CNN Just Got Approved to Fly Drones Over Crowds of People

October 18, 2017, 6:30 PM UTC

The next time CNN needs video of hordes of protestors, it could send a drone to capture the footage.

CNN said Wednesday that the Federal Aviation Administration approved the news network to fly drones over crowds of people. Although CNN has similar FAA waivers that allow it to fly drones in unpopulated areas and inside closed enclosures, the new waiver represents a bigger step for the company as well as for the use of drones for commercial purposes.

Currently, companies must seek case-by-case approval from the FAA to fly drones over people’s heads, at night, and beyond the line of sight of their pilots. The FAA has granted some companies like CNN waivers allowing them to fly drones over people, but those waivers were limited, said Lisa Ellman, a Hogan Lovells lawyer who advised CNN.

The new waiver allows CNN to fly drones 150 feet above the ground instead of 21 feet, and the drones don’t have to be tethered to a physical object or person, which limits their flights.

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The new FAA waiver “will very much benefit CNN as a news gatherer, and the industry more broadly,” according to Ellman. For instance, CNN can now send drones to film footage of crowds at big, public events. But CNN must use the Snap drone built by Vantage Robotics and not other drones sold by companies like DJI. This particular Snap drone was designed for the purpose of flying over people and comes with safeguards like enclosed rotors, which are designed to ensure people won’t be hurt if they drones fall from the sky, Ellman said.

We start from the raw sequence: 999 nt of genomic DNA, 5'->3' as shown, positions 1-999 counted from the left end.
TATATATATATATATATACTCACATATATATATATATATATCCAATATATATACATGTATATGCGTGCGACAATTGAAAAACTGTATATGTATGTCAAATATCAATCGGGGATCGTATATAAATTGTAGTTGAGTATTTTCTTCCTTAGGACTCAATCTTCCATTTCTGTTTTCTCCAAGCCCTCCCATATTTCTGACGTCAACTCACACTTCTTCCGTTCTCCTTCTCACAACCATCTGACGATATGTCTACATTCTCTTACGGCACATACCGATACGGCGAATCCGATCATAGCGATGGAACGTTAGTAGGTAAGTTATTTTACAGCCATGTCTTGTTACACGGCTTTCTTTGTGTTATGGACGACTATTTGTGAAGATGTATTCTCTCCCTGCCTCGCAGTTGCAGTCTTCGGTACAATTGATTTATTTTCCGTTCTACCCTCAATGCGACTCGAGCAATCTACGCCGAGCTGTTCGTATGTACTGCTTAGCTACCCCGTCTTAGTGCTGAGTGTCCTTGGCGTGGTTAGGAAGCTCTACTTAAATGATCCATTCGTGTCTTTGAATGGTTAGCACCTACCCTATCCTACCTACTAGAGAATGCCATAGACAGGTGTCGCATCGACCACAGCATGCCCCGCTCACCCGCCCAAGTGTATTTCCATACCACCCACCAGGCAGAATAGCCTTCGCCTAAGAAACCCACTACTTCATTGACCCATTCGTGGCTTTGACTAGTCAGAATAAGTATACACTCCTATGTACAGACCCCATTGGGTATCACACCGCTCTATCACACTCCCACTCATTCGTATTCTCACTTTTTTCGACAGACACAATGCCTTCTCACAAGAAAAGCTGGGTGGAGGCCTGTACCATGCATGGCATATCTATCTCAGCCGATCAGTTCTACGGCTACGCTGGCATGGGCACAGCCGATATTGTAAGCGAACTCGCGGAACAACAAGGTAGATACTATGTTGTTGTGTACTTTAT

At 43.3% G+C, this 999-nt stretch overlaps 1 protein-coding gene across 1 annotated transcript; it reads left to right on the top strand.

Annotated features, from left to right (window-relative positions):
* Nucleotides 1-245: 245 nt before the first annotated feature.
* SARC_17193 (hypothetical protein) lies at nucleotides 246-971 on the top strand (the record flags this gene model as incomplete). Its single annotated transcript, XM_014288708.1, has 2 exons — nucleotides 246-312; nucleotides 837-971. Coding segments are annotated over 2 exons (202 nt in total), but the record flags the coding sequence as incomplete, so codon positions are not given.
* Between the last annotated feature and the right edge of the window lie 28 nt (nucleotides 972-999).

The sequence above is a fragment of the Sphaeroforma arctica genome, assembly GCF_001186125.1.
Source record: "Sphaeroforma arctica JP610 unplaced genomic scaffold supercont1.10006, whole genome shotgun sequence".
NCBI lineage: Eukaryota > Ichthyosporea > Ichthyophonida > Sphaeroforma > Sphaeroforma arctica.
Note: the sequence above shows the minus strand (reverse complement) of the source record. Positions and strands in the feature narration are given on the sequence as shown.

If companies were to obtain similar waivers, they could more broadly do tasks like inspecting homes for damage or areas that have suffered from natural disasters without fear of violating FAA rules. Such a waiver would also benefit companies like Amazon (AMZN) or Google (GOOG) that are exploring the use of drones to deliver goods to people in the U.S.

However, just because CNN now has approval to fly drones over crowds doesn’t mean that the news network can send the flying robots out to any location on a whim.

If a city or county, for instance, has conflicting local rules with the FAA that limit the use of drones over issues like a person’s privacy, they could presumably curtail CNN’s news-gathering missions using drones. That being said, “CNN would be aware” of the local rules prior to engaging in any such drone news-gathering missions, Ellman said.

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